The September meeting of Willamette Valley Chapter of the Construction Specifications Institute featured a thought-provoking presentation by Eugene landscape architect Anita Van Asperdt on the topic of natural playgrounds. Anita explained how such settings are increasingly popular, a response to the “nature deficit disorder” unwittingly fostered by well-meaning albeit overly protective adults who mistakenly believed they could not safely leave kids to creatively play by themselves in unstructured, wild and wooly nature. Nature play is an antidote for our youngsters’ obsession with digital distractions, from video games to social media, and an alternative to parents’ over-programming of their kids’ time. Today’s natural play environments offer children a means to explore the world in much the same way preceding generations did throughout human history before our modern world intervened.
Originally from the Netherlands, Anita graduated from Larenstein College. After her education there and work with the City of Amsterdam, she moved to the United States, where she received an advanced degree at the University of Oregon and raised her two children. She’s worked as an adjunct assistant professor at both the U of O and the University of British Columbia, for which she has taught study-abroad design studios in Amsterdam. Presently, Anita serves as the chair of the Eugene Collaboratives of the Cascadia Green Building Council.
Anita and her firm, LandCurrent, are experts in the design of natural play environments. Landcurrent has designed projects as diverse as the Hoquarton Trail and Park in Tillamook, the Cooper Mountain Natural Area in Beaverton, the Urban Design Master Plan for the Courthouse Neighborhood in Eugene, and several commercial designs and contemporary garden projects. Further afield, Anita led the design effort for a natural play and discovery area commissioned by the Audubon Society of Western Pennsylvania, as well as the design of three distinct natural play environments for the Ottawa Montessori School in Ontario, Canada.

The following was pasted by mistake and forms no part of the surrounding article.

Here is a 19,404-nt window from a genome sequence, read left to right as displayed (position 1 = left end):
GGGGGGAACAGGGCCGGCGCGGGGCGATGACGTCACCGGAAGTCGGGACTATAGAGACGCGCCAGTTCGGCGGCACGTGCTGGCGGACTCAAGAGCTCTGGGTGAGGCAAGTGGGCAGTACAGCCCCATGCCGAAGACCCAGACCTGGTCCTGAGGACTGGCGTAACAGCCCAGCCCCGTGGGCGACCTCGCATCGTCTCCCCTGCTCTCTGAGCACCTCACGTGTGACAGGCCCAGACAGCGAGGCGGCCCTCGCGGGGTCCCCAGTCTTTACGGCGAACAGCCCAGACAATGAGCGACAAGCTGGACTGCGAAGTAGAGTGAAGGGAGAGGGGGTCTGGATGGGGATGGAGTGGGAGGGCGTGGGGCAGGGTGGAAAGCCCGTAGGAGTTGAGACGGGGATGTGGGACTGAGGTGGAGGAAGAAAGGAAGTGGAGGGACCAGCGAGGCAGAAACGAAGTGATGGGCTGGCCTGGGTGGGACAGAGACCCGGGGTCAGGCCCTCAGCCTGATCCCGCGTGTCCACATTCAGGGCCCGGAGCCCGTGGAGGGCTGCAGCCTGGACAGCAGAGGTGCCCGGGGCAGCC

Anita Van Asperdt
Though she’s worked here in Oregon for many years now, Anita continues to be influenced by Dutch landscape designers, who have been leaders in advancing the concept of nature play. She cited the example of the Speeldernis (which translates to English as “Playderness”), located in Rotterdam. In her opinion, the Speeldernis is an exemplary nature play area, despite the fact that it might seem dangerous to the American eye. Instead of covering all areas with soft wood chips to avoid injuries, the design of the Speeldernis helps children develop their own sense of caution and safety.
This was a key point of Anita’s presentation: letting kids learn about caution by themselves may actually be safer for them than providing overly-designed and purposely-safe environments. Children are capable of understanding risk. Given the chance to do so, they can perceive, gauge, and judge risk on their own. They instinctively develop the ability to understand when something may be unstable, or slippery, or otherwise unsafe. The development of this sense comes easier with nature play, rather than with activity in more structured playgrounds. Notably, the Speeldernis has only reported one serious accident (a broken collarbone), in ten years of use.
Nature play also helps kids learn empathy and encourages them to take care of one another, by providing challenges which encourage teamwork. This means that the children’s wellbeing is not only enhanced by their own sense of safety, but also by an increased willingness to help one another. Such empathy, trust, and teamwork are valuable for every child’s development.